13.8 F
Tuesday, January 31, 2023
HomeIllinois NewsAfter Millions of Dollars Spent and Hundreds of New Lane Miles Built,...

After Millions of Dollars Spent and Hundreds of New Lane Miles Built, Bike Ridership Is Down Across America



Reason-Bike“If you build it they will come” is not a good way to allocate transportation dollars. Christian Britschgi reports:

Despite spending millions of dollars on hundreds of miles of bikeways, American cities are seeing a big drop in the number of people who pedal their way to work. That’s according to the latest American Community Survey (a smaller, more detailed version of the U.S. Census), which found declining bike ridership across most American cities last year.

The drop was most pronounced in bike-friendly Seattle, home of the $12-million-a-mile bike lane. In 2015, 4 percent of Seattleites (16,300 people) biked to work. That rate fell to 3.5 percent (14,600 people) in 2016 and 2.8 percent (12,000 people) last year. […]

[B]iking was down in many cities, even those spared harsh winter rains. Take Los Angeles, where biking has been falling for years, even as the city has added bike lanes at a frenzied pace. The city’s2010 Bicycle Plan called for quintupling the number of bike lane miles at a projected cost of $234 million to $437 million. The state and federal governments have chipped in with grants for bike infrastructure. The city has been adding from 30 to 60 lane miles (the number of lanes multiplied by miles of path) of bikeways a year, reaching some 1,200 lane miles—including fully separated lanes, recreational trails, and marked or “sharrowed” lanes—by 2017.

Despite this investment, biking numbers are down. In 2013, some 21,000 Angelenos (1.2 percent of commuters) biked to work. After a spike in 2014, the number of bikers has been falling continuously. Last year, only 17,930 commuters (about 0.9 percent of all commuters) biked to work, according to the new survey data.

[Christian Britschgi, “After Millions of Dollars Spent and Hundreds of New Lane Miles Built, Bike Ridership Is Down Across America,” Reason, September 27]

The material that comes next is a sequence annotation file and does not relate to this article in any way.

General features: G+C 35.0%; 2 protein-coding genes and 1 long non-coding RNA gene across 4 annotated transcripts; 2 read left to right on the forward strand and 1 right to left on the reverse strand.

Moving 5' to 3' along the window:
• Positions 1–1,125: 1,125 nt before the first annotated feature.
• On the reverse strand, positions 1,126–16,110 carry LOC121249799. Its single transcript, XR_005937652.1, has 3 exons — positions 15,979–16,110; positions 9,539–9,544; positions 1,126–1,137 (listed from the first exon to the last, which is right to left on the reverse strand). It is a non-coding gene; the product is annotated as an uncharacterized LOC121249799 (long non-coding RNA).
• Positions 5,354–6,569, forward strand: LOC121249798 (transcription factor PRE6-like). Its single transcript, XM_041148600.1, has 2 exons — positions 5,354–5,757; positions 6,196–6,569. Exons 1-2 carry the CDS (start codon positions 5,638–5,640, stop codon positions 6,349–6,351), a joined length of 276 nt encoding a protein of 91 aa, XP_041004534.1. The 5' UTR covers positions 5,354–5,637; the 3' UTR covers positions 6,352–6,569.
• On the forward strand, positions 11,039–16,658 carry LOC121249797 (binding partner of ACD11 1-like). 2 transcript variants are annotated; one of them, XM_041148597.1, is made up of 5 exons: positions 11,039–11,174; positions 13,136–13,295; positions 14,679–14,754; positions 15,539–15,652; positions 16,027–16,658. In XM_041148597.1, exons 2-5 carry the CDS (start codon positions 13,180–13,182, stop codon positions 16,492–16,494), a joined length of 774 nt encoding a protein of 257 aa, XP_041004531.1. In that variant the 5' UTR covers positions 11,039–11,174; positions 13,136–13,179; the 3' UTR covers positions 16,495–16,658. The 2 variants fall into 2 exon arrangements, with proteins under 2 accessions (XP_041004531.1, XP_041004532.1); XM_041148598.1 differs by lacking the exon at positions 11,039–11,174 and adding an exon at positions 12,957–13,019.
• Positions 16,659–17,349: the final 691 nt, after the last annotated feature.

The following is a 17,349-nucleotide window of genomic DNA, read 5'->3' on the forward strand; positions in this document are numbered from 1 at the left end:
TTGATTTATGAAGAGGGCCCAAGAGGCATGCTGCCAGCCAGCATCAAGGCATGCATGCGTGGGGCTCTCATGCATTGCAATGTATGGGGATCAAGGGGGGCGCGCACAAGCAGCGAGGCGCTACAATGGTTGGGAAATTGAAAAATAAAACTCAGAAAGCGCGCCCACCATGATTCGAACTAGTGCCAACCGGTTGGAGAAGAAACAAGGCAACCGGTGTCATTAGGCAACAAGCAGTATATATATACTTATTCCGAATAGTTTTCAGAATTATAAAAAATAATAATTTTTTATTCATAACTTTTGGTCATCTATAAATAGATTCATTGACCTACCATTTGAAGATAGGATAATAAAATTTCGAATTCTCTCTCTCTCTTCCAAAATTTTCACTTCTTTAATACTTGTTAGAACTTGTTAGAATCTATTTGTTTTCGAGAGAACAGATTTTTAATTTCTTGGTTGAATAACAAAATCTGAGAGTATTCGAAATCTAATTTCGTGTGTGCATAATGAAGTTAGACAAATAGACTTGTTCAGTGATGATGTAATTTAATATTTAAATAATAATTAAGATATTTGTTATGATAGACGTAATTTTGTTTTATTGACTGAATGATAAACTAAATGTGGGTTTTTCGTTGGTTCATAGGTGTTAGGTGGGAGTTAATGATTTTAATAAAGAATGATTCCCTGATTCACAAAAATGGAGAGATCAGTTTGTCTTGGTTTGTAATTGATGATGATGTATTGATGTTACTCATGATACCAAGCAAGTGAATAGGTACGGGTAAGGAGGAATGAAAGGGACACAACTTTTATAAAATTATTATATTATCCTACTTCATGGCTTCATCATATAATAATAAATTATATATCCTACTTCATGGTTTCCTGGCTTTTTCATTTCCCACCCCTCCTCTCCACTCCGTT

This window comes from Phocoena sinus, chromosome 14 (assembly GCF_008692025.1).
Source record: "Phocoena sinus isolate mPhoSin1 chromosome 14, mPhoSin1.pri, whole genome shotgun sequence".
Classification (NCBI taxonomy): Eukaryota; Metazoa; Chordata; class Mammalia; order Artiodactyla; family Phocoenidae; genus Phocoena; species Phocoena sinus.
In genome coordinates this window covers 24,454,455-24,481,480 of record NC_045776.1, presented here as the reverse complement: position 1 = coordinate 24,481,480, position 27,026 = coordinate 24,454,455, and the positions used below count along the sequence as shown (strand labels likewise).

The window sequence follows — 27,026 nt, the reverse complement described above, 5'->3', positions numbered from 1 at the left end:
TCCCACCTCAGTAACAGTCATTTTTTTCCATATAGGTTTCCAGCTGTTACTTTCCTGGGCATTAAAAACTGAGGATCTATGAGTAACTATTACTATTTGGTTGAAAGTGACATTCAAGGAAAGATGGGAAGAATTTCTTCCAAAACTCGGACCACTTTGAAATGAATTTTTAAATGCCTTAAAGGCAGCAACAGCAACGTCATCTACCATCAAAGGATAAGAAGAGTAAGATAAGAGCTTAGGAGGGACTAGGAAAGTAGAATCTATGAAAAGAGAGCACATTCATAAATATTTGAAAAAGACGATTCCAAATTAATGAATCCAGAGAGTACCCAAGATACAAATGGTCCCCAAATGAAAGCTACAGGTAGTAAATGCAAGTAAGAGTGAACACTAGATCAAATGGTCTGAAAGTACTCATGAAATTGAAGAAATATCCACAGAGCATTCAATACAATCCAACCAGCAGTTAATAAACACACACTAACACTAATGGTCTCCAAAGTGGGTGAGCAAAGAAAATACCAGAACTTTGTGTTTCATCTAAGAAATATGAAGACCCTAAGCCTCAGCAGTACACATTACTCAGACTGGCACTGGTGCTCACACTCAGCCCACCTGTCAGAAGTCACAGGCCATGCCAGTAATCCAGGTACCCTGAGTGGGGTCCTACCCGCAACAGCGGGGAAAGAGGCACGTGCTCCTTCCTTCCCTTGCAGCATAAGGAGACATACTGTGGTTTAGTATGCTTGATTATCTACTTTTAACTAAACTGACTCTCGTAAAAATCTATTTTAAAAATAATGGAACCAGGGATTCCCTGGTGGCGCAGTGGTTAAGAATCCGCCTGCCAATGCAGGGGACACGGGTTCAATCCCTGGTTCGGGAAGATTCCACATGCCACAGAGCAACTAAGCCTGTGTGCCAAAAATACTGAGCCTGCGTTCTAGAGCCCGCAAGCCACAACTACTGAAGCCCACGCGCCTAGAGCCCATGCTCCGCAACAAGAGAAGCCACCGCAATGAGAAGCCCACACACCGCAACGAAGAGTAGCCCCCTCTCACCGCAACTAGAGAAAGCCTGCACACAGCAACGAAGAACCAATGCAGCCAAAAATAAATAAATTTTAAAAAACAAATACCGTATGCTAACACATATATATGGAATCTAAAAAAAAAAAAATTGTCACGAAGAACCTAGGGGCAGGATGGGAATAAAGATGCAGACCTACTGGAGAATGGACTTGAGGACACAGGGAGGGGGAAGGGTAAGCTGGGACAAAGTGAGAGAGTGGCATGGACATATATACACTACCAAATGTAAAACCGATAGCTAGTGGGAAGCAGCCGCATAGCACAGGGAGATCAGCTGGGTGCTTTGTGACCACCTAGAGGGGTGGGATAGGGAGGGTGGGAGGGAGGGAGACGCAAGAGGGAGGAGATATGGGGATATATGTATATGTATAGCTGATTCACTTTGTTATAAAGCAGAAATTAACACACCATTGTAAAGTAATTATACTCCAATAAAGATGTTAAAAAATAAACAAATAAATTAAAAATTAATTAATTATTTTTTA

- Never miss a story with notifications

- Gain full access to our premium content

- Browse free from up to 5 devices at once

Latest stories


  1. I’d be curious to see what the statistics are in the Chicago area. Mayor Richie Daley was a big bike proponent and much of the bicycle lane expansion occurred under his regime.
    Until 2 years ago, (during the very mild winter) I’d bicycle around 11 months out of the year. I’ve cut that back to maybe 8 mos. out of the year.
    In the past I cycled as far North as Lake Forest, and as far South as Chinatown. As far West as the airport and East to the lake.
    My reasons for cutting back on cycling in the Chicago area are these:
    1) The increasing number of fatalities of bicyclists, often at the hands of hit-and-run motorists. (The recent hit and run murder of a cyclist at Devon and McCormick was particularly shocking, in that I have been similarly waiting for the light to change there, maybe a thousand times.) Immigrant driver-heavy Devon Ave.is arguably one of the most dangerous roads for cyclists in the city, with numerous bikes hit by cars there in recent years.
    2) increasing incidence of crime against bicyclists. I now avoid the Montrose harbor portion of the lakeshore bike path, which is infested with Latino gangs as well as the new Skokie bikepath, which runs through their crime-infested Sec. 8 housing area. I wouldn’t even think of cycling on the lakefront path to the South Loop today.
    3) The increasing tendency of suburban police to give the “fisheye” to adult bicyclists, and sometimes stopping them, thinking that they may be impoverished homeless types and such. (Those suburbs – Lincolnwood and Evanston come to mind) should lose their state and federal bike path funding for creating bicycle unfriendly environments.
    I have stopped making trips on a bike, that I would have readily made just a few years back (with the consequent unhappy result of gaining weight.)
    These are just the on-the-ground observations of a long-time Chicago area bicyclist.